Momentum, the left-wing organization that grew out of Jeremy Corbyn’s first leadership campaign, aims to expand its fan base by better engaging non-members, LaborList can reveal. The group currently requires its members to also be Labor members. This is not going to change, but his National Coordinating Group (NCG) has decided to create a new supporter category that will encourage non-party members to get involved with Momentum, increase their participation, or keep it after leaving Labor.
Currently, there are two categories in Momentum: members, who have the right to vote (in political primaries, for example); and supporters, who do not have those rights. There are more than 100,000 Momentum supporters, according to LaborList sources. Over the weekend, the NCG voted to introduce a distinction between them: between supporters who are monthly donors and those who are not. The former will be classified as ‘affiliate supporters’ or similar and will begin to receive a specific offer that will be hybrid: they will not have the right to vote in the Momentum primaries, but they will be able to do more than sit on an email list. and donate.
Who will be in this new category of followers? Its creation will benefit those who want to actively support Momentum without being a Labor member. This could apply to those who drop out: those unhappy with Keir Starmer’s leadership but who want to play a role in the movement. It could also include those who have not recently joined Labor but are involved in outside work that Momentum wants to do – someone leading a local housing campaign, for example, for whom Labor membership is not a priority but could persuade. join the party eventually. The trickier aspect is that the new category could also attract those who have been suspended or expelled from Labor, or those who belong to a group banned by Labor.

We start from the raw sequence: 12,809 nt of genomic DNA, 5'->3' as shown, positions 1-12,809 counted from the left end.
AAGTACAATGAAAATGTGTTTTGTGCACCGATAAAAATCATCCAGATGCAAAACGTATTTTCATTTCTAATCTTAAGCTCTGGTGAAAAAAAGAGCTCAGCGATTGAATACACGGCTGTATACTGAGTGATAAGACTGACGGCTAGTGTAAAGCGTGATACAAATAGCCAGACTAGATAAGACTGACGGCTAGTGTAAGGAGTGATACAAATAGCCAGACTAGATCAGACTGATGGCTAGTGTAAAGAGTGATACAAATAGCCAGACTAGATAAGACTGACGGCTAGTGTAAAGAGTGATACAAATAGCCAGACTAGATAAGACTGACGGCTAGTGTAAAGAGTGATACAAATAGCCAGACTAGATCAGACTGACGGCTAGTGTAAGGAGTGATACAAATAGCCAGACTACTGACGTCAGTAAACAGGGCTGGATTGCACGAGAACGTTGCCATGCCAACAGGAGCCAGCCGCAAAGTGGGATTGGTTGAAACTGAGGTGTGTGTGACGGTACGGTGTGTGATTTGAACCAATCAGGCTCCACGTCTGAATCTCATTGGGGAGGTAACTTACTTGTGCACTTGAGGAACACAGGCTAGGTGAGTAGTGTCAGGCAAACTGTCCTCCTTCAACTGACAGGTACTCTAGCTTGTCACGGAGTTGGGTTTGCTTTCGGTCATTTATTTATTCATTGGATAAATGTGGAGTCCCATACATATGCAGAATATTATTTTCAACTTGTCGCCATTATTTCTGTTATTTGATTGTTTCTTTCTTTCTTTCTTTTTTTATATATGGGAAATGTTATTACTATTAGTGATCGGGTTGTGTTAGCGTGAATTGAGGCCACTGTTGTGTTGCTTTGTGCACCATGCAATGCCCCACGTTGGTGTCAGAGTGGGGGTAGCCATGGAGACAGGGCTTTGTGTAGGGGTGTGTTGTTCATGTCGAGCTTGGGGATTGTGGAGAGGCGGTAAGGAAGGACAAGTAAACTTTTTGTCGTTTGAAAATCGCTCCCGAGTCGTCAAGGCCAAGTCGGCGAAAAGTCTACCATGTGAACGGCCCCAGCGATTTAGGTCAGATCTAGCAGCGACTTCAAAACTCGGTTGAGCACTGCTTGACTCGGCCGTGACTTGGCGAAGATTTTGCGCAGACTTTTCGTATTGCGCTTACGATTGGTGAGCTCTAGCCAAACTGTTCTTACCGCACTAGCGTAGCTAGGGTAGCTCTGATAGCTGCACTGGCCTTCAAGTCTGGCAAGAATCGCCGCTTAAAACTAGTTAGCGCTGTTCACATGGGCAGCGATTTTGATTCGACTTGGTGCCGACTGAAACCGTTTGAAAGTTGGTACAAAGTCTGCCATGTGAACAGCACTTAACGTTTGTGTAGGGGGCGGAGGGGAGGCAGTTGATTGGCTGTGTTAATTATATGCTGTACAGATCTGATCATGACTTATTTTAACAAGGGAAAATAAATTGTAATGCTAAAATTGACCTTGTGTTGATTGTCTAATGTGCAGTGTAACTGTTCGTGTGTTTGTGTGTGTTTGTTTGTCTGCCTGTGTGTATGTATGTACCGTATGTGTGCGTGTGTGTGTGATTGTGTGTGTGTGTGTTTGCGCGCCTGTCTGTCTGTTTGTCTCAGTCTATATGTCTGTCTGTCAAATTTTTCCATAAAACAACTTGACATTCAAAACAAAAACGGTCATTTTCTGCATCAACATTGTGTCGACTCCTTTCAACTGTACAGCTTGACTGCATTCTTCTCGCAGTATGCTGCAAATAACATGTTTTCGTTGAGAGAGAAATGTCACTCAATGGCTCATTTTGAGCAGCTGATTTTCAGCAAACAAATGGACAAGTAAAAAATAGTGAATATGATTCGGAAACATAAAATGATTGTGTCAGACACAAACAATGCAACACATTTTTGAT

This more uncomfortable feature is the reason some on the left are concerned that the move could increase the risk that the Labor Party will outlaw Momentum. At the last meeting of the Labor governing body, the party agreed to ban four small groups: Socialist Appeal, Labor in Exile Network, Labor Against the Witchhunt and Resist. Documents that reached the national executive committee (NEC) specified that supporters of these groups, rather than just members, would be automatically expelled from the party, showing that the Labor Party takes into account not just members, but also broader bases of support when evaluating organizations. Does this pose problems for Momentum, which now seeks to increase its extra-parliamentary work and involve non-members?
Supporters of the latest NCG movement don’t think so. They say that no member of the groups outlawed by Labor would be a member of Momentum, and point out that Momentum would still have stricter criteria for membership than organizations like Open Labor (which allows registered and affiliated Labor supporters, rather than just members, join). And of course, groups that support Labor, from Momentum to Labor First, can accept donations from people who are not members of the party.
However, how this decision affects the status of Momentum still depends on the detail of the new category, the reality of who is accepted as a premium supporter, and the degree to which there is an appetite among Starmer supporters at the top. of the party to outlaw the group.
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